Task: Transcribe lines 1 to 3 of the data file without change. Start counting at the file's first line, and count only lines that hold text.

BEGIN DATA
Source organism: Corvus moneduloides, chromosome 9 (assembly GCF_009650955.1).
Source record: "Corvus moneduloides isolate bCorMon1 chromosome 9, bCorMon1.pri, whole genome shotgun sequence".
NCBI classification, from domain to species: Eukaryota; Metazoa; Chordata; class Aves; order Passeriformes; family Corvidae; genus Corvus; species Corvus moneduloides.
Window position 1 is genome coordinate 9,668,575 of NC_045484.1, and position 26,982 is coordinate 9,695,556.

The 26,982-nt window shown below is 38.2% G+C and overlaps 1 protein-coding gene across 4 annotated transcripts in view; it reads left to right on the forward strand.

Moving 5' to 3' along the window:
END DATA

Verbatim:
Source organism: Corvus moneduloides, chromosome 9 (assembly GCF_009650955.1).
Source record: "Corvus moneduloides isolate bCorMon1 chromosome 9, bCorMon1.pri, whole genome shotgun sequence".
NCBI classification, from domain to species: Eukaryota; Metazoa; Chordata; class Aves; order Passeriformes; family Corvidae; genus Corvus; species Corvus moneduloides.